A Sigh of Relief—Not So Fast

A Sigh of Relief—Not So Fast

Gilbert N. Kahn is a professor of Political Science at Kean University.

When Trump sticks to the script and plays by the rules he can actually behave like a President. His problem is that he does not permit anyone to tell him how to conduct himself. It should not be the case that Trump needs to be outside the country to behave himself. His visits to Saudi Arabia and Israel as well as his audience with Pope Francis appear to have gone off, relatively speaking, without a hitch. The hard work of the trip, however, begins now in Brussels and Sicily. 

The visit to Saudi Arabia was about finalizing a $100 million plus arms package. All of the rest—a visible signal to the House of Saud that he will not raise human rights issues as well as a mutual agreement to fight ISIS–were nice sidebars. Even his speech to the large assemblage of Sunni Arab leaders and his speech to the Arab world were dutiful. They were probably less important for Trump than the image of him doing the dance with the swords.

The Israel visit was a continuation of the Bibi-Trump admiration society with not much substance. So too was the meeting with Abbas in Bethlehem which was only a symbolic visit. It will remain to be seen–despite the Tillerson press briefing–if anything will yet emerge from Trump’s bravado that he can actually make a “deal” on the peace process.

As if there was not enough for Trump now to address, the specter of the terrorist attack in Manchester undoubtedly will hang as a pall over the NATO meeting and the G-7 gathering. It is not clear if Trump will continue to stay on script and to interact appropriately with all the leaders. Trump was unpredictable going into the meetings but the potential for some explosive and/or aggressive remarks from Trump after Manchester would not be surprising.  While discussing the terrorist threats, Trump already made reference to the Manchester bombers as “evil losers”; whatever that turn of phrase was supposed to mean.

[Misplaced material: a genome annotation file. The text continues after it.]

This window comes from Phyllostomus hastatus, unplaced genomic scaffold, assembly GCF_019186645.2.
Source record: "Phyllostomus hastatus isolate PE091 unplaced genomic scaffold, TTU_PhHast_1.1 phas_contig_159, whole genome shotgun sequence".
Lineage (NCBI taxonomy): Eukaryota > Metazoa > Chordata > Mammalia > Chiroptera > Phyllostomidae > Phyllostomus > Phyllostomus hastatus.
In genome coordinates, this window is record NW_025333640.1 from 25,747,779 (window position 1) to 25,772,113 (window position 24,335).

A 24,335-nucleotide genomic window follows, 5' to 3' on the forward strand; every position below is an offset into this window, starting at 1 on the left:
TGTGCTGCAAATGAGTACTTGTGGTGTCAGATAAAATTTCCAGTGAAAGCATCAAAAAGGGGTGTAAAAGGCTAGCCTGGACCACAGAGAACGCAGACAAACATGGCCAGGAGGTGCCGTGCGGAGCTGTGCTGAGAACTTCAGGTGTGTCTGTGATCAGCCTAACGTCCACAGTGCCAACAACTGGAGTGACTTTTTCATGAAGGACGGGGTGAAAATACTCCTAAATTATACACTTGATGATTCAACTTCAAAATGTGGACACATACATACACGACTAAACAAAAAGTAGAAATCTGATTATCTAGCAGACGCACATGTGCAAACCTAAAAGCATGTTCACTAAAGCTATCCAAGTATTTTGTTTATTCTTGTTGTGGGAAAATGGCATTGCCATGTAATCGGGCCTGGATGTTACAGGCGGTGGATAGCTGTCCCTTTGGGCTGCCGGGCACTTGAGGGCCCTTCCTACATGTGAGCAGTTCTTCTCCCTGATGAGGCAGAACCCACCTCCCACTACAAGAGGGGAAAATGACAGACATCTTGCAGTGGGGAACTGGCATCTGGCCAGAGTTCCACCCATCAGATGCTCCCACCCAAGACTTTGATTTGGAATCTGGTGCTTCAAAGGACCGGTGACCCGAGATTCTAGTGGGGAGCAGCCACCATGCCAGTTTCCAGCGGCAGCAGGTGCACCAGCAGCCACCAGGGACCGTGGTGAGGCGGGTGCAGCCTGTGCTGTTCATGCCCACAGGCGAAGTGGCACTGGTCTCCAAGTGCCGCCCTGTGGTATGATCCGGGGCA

The issue of terrorism both on the continent and in the Middle East will dominate much of the attention at these meetings in light of the elevated danger in Britain following the Manchester bombing. Many of the countries in Europe already have sizeable Muslim populations some of whom have been citizens for several decades; not the least of which is France whose new President also will be attending his first summit.

Addressing the terrorist problem for these countries is a daily issue which requires nuanced understanding and strategies, not aggressive, blanket denunciations; something the President does not understand. The huge costs incurred by America’s European allies to cope with the large scale refugee crisis emerging from the war in Syria and caring for their already mushrooming Muslim immigrant population is a policy direction with which Trump’s America First foreign policy is not interested. Finally, these problems impact dramatically on Theresa May’s June 8 election and Angela Merkel’s on September 24. For them it is as important as increasing their financial participation at this time in the cost of NATO.

Trump then will have the restful thought that he now can return home and face the domestic clamor which has continued to grow. 

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